The cell pellet obtained after the removal of the supernatant was washed twice with 0.9% NaCl and centrifuged again for 20 min at a speed of 5000 rpm. The pellet was then washed with Tris/HCl ( ) and centrifuged again. One gram of the cell pellet was suspended in 10 mL of Tris/HCl buffer and sonicated using a Branson Sonifier 450 probe sonicator for 20 min. After sonication, the cell wall fraction was removed by centrifugation. To analyze the cell wall proteins, the protein pellet was dissolved in protein sample buffer (buffer S) for SDS-PAGE separation and urea buffer for MudPIT analysis. The supernatant, after removing the cell wall pellet, was used to analyze intracellular proteins. The proteins present in the supernatant were precipitated using a 3-fold volume of ice-cold acetone and kept overnight at −20°C. The precipitated proteins were separated by centrifugation at 5000 rpm for 20 min. The precipitate was washed, air dried, and dissolved in protein buffers for SDS-PAGE and MudPIT analysis.

2.4. Extraction of Cell Surface Proteins

Five grams of the bacterial cell pellet was suspended in 100 mL of 0.2 M glycine/HCl with stirring at 20°C for 1 h. In the acidic medium, all the soluble proteins present in the surface of the cell will move into the solution. The cellular debris was removed by centrifugation with the soluble proteins remaining in the supernatant. The supernatant was extracted and neutralized with 0.1 N NaOH and proteins were precipitated with ice-cold acetone (three volumes) and kept at −20°C overnight. The precipitate was washed two times with 95% ethanol and air dried. The protein pellet was used to analyze cell surface proteins using gel-based LC-MS/MS and MudPIT mass spectrometric techniques.

2.5. 1D SDS PAGE and In-Gel Digestion

For SDS-PAGE and in-gel digestion, 50 mg of protein fractions were dissolved in the protein sample buffer (Buffer S) and boiled in a water bath for 5 min. Samples were spun down and loaded into the 50 μL well in a BioRad (12% Tris-HCl) precast ready gel (BioRad, Hercules, Calif, USA). Protein gels were run by using 1x running buffer (Buffer R-259 mM Tris base, 2 M glycine, 1% (w/v) SDS diluted with distilled water) at a constant voltage of 85 V for 20 min followed by 150 V for 40 min (until the dye runs off the gel). The gels were then stained with silver stain as described previously [16]. A single lane of stained gel was cut into 16 pieces of approximately the same size and transferred into 16 wells of a 96-well plate to perform in-gel tryptic digestion.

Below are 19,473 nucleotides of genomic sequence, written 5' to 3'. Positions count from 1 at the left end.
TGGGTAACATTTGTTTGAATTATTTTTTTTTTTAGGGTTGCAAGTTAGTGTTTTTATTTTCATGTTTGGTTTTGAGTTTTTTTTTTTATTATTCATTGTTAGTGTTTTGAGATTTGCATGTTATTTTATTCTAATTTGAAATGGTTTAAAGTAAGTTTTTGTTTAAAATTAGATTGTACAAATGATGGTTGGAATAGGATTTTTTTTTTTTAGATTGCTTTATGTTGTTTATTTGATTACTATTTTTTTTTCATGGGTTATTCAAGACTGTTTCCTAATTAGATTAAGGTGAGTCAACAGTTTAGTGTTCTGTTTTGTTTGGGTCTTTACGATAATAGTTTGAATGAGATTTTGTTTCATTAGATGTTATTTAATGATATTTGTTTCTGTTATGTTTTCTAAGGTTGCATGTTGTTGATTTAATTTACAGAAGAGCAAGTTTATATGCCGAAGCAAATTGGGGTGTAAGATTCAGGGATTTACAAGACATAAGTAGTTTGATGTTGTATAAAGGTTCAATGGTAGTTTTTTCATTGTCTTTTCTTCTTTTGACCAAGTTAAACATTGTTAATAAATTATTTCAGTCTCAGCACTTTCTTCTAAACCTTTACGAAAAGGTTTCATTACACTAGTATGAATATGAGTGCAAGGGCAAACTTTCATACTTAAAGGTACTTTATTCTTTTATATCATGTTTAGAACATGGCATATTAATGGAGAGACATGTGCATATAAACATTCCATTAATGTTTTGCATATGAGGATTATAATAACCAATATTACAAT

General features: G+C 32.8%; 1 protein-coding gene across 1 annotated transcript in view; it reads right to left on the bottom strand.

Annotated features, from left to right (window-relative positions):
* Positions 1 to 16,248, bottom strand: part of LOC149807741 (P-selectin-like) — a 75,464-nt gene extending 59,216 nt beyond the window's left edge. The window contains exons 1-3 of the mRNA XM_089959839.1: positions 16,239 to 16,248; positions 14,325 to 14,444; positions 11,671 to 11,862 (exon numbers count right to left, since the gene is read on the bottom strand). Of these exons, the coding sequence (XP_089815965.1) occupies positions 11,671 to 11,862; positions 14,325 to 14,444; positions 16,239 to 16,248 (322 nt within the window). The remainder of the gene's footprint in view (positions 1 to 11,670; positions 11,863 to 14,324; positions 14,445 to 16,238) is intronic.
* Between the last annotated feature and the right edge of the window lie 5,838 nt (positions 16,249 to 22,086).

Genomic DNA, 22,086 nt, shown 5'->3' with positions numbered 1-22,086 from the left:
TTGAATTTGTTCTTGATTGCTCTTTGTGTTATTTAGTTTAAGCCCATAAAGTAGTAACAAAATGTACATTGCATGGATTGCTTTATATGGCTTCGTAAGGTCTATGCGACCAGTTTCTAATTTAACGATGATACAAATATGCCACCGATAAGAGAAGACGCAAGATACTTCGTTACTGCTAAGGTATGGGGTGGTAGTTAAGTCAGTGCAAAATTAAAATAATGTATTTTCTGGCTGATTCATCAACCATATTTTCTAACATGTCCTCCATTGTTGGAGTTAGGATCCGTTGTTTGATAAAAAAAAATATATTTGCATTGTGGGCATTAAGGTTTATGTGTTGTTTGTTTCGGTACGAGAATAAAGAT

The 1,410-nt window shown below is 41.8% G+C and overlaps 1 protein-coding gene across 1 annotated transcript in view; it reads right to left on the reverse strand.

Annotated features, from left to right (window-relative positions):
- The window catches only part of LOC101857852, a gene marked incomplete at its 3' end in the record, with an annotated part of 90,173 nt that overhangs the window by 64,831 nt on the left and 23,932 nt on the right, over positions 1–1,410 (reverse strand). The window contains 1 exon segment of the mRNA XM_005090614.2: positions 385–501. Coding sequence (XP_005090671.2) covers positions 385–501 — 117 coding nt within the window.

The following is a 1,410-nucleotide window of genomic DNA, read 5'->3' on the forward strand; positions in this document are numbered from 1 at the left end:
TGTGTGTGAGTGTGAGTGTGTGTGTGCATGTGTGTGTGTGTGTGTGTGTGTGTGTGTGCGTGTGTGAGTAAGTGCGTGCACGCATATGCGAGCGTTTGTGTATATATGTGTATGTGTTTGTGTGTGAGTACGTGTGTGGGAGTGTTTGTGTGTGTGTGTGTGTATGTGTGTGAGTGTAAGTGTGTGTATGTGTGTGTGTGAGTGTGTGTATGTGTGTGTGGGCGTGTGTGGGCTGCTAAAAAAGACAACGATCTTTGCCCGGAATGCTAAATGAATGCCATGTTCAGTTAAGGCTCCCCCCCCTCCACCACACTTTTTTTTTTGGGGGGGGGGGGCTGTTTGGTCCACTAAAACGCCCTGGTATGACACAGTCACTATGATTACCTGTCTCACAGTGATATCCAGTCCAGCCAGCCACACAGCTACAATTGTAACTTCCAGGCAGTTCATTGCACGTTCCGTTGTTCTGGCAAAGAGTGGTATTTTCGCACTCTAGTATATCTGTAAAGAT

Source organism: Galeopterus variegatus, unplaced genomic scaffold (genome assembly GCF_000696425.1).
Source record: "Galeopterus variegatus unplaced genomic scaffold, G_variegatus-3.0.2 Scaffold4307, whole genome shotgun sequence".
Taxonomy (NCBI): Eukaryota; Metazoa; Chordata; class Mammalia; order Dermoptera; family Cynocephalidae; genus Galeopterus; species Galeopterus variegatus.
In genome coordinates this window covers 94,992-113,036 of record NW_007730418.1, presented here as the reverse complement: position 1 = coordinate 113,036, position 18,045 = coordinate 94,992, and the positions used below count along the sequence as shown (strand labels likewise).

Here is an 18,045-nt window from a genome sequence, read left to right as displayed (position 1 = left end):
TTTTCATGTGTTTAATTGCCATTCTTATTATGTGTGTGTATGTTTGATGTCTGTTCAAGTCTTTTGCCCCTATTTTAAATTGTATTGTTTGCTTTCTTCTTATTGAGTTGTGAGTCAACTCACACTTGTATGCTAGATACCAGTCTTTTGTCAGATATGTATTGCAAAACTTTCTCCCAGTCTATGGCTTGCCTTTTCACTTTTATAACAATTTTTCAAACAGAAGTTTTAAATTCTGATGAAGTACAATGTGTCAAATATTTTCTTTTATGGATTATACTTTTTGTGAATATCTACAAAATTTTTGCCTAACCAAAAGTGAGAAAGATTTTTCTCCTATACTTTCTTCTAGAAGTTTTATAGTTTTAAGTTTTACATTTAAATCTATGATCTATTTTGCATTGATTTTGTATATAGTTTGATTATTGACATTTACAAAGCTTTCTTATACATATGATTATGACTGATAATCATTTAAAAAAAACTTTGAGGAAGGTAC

Gel bands were destained [17] and tryptically digested using a PerkinElmer MultipPROBE II Plus Ex robotic liquid handling system according to methods indicated in the literature [18]. The digested peptides were extracted with 50% acetonitrile and 2% formic acid solution. After extraction, the peptides were transferred into 500 μL Eppendorf tubes and dried down using a Savant Speed Vac concentrator. Each concentrated peptide solution (10 μL) containing ~50 μg of protein was loaded into individual HPLC autosampler vials and analyzed by LC-MS/MS.

2.6. Preparation of Samples to Run by MudPIT

Proteins were reconstituted in 100 μL of 8 M urea in 100 mM NH4HCO3. Reduction of the proteins was carried out using 2 μL of 100 mM dithitheritol (DTT) with incubation for 15 min at room temperature [18]. Reduced proteins were alkylated by adding 3 μL of 100 mM iodoacetamide and incubated for 15 min in the dark at room temperature. Enzymatic digestion was carried out using 12 μL of 0.3 μg/μL endoproteinase Lys C (Princeton Separation, Freehold, NJ, USA) and incubated for 2-3 h at 37°C. The solution was diluted with 650 μL of 100 mM NH4HCO3, 50 μL ACN and 9 μL of 100 mM CaCl2. Twelve microliters of 0.1 μg/μL Trypsin (Sigma, Saint Louis, Mo, USA) was then added to the diluted sample mixture, mixed thoroughly and incubated overnight at 37°C. Digested peptides were cleaned and desalted using Spec PT C18 solid phase cartridge (Ansys Diagnostics Lake Forest, Calif, USA). The resulting peptides were dried under vacuum and redissolved in 0.5% formic acid before the MudPIT analysis.